Women more likely to have pain with diabetic peripheral neuropathy

Cardiometabolic factors traditionally associated with microvascular disease were not associated with risk for painful diabetic peripheral neuropathy in patients with type 1 diabetes, a European study found.

Female sex was a risk factor for painful diabetic peripheral neuropathy (DPN), and there is less evidence of cardiovascular factors in painful cases compared with painless cases, a study found.

Researchers analyzed the EURODIAB Prospective Complications Study to examine the incidence and risk factors of painful DPN. They recruited 3,250 participants with type 1 diabetes and followed them for a mean of 7.3 years via clinical assessment, quantitative sensory testing, and autonomic function tests. Painful DPN, defined as painful neuropathic symptoms in the legs, was assessed at baseline and follow-up. Results were published Oct. 23 in Diabetologia.

At baseline, 234 (25.2%) out of 927 participants with DPN had painful DPN. At follow-up, an additional 276 patients had developed incident DPN (23.5% of 1,172 participants without the condition at baseline). Of these, 41 (14.9%) had incident painful DPN. There were no significant differences in clinical and demographic variables, including age, body mass index, HbA1c level, lipid profile, and blood pressure, between patients with painless and painful DPN.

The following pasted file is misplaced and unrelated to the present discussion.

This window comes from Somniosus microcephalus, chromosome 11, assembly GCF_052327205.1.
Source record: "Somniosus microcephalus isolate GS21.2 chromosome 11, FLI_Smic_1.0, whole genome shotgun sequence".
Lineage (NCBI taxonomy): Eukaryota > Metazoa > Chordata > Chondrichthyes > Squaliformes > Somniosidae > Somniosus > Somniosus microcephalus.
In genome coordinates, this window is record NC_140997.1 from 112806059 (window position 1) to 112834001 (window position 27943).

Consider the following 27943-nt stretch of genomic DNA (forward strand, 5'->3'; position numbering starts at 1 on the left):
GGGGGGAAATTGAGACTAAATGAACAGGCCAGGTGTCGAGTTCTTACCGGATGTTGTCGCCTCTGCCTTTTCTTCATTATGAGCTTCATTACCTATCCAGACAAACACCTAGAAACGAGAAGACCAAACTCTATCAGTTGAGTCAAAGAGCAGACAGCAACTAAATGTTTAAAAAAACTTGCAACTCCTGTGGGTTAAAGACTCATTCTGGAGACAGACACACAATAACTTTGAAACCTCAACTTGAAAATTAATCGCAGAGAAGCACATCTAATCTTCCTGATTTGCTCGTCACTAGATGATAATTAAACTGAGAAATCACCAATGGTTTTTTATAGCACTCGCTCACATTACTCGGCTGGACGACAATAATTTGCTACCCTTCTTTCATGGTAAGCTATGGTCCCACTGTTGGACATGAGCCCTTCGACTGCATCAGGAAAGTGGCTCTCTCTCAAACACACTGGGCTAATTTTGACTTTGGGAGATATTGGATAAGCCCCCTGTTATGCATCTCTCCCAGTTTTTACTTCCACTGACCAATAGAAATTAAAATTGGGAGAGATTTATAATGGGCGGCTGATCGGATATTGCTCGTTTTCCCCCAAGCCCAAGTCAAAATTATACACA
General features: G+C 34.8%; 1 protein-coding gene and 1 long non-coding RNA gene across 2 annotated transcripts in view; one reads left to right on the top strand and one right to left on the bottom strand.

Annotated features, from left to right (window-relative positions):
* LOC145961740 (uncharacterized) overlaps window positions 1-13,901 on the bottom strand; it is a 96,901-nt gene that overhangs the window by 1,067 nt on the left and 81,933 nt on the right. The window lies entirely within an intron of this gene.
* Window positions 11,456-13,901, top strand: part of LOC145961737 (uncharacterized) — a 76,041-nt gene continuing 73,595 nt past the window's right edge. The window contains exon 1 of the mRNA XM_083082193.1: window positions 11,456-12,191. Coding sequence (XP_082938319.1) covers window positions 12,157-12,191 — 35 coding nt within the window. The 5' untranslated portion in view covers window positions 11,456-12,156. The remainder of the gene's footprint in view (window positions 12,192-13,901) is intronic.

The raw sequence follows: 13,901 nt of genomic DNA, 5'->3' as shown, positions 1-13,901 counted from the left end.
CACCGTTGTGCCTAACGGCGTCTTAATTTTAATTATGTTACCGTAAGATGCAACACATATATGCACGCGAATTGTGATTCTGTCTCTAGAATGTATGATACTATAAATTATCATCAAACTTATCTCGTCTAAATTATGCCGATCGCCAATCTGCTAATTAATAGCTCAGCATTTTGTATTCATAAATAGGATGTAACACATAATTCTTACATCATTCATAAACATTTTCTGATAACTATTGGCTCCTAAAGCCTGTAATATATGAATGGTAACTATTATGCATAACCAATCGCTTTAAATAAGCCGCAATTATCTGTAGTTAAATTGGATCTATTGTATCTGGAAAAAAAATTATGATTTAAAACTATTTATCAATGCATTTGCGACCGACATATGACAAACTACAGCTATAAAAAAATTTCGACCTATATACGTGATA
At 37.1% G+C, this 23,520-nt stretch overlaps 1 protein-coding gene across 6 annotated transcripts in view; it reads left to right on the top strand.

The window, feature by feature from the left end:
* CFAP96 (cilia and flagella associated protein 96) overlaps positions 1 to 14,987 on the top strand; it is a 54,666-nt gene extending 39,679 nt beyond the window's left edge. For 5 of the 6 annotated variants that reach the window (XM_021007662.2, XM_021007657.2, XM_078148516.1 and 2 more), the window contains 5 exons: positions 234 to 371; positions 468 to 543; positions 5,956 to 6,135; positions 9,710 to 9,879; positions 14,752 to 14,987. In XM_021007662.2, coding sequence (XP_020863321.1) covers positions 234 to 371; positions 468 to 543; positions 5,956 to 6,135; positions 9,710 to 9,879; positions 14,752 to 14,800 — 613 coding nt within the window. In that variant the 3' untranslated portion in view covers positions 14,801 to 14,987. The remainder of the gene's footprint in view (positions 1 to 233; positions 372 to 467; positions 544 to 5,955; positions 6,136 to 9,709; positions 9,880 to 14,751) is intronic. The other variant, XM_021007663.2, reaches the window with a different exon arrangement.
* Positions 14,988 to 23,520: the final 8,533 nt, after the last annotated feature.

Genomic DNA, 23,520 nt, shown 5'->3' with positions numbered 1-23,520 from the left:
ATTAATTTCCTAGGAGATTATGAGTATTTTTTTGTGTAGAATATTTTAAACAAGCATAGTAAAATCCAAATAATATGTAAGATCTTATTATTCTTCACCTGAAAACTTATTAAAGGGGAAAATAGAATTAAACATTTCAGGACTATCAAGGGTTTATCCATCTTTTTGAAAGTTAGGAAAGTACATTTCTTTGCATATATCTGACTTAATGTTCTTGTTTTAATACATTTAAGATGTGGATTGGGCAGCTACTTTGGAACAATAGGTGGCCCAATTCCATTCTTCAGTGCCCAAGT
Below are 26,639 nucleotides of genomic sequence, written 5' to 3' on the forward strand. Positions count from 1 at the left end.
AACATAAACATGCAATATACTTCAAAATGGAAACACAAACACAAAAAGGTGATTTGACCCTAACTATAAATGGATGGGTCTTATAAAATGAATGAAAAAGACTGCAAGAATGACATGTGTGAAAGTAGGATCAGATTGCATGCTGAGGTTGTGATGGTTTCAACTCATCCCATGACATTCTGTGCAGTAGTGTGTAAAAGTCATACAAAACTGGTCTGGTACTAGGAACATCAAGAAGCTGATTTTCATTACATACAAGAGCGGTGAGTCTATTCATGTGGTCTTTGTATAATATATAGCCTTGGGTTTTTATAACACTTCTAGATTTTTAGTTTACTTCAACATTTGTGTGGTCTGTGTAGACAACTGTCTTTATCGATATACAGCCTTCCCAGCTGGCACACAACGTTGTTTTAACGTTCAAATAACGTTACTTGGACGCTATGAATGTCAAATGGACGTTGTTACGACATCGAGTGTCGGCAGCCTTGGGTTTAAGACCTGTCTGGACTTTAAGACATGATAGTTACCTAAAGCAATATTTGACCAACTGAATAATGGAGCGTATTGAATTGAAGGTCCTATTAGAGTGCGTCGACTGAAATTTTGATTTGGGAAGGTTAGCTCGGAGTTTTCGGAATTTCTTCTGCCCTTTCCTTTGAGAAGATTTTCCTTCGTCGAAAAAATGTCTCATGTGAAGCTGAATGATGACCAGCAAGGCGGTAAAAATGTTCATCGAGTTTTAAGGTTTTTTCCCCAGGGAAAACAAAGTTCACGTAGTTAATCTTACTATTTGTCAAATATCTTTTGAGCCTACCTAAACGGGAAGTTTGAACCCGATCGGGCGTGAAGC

Most of the participants who developed incident painful DPN versus painless DPN were female (73% vs. 48%; P=0.003). The sex difference remained significant after adjustment for duration of diabetes and HbA1c level (odds ratio for women vs. men, 2.69 [95% CI, 1.41 to 6.23]; P=0.004). The proportion of participants with macro- or microalbuminuria was lower in those with painful DPN compared with painless DPN (15% vs. 34%; P=0.02). This association remained after adjustment for HbA1c level, diabetes duration, and sex (P=0.03).

Painful DPN was not driven by cardiometabolic factors traditionally associated with microvascular disease, the study authors said. They called the association between female sex and DPN “striking” and suggested that painful DPN may not be driven by simple cardiometabolic factors but may be influenced by psychological, social, cultural, genetic, and other factors. “The findings of this study will provide greater awareness that female patients are at risk of developing painful DPN in clinical practice,” they wrote.